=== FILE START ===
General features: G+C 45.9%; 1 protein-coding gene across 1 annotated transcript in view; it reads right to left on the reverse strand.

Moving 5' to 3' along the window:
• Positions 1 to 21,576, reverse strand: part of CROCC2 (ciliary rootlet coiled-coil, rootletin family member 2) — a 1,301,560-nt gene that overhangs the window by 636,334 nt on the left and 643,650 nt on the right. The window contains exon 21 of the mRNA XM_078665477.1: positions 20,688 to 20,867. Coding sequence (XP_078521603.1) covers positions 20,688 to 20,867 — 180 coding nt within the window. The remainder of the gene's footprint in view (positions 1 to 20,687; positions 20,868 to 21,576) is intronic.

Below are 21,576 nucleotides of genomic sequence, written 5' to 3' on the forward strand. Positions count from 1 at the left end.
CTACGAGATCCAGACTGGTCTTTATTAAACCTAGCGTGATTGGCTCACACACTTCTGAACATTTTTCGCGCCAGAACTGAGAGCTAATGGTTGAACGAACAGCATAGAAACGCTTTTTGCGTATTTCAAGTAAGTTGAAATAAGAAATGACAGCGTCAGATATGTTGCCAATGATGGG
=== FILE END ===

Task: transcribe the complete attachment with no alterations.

General features: G+C 45.9%; 1 protein-coding gene across 1 annotated transcript in view; it reads right to left on the reverse strand.

Moving 5' to 3' along the window:
• Positions 1 to 21,576, reverse strand: part of CROCC2 (ciliary rootlet coiled-coil, rootletin family member 2) — a 1,301,560-nt gene that overhangs the window by 636,334 nt on the left and 643,650 nt on the right. The window contains exon 21 of the mRNA XM_078665477.1: positions 20,688 to 20,867. Coding sequence (XP_078521603.1) covers positions 20,688 to 20,867 — 180 coding nt within the window. The remainder of the gene's footprint in view (positions 1 to 20,687; positions 20,868 to 21,576) is intronic.

Below are 21,576 nucleotides of genomic sequence, written 5' to 3' on the forward strand. Positions count from 1 at the left end.
CTACGAGATCCAGACTGGTCTTTATTAAACCTAGCGTGATTGGCTCACACACTTCTGAACATTTTTCGCGCCAGAACTGAGAGCTAATGGTTGAACGAACAGCATAGAAACGCTTTTTGCGTATTTCAAGTAAGTTGAAATAAGAAATGACAGCGTCAGATATGTTGCCAATGATGGG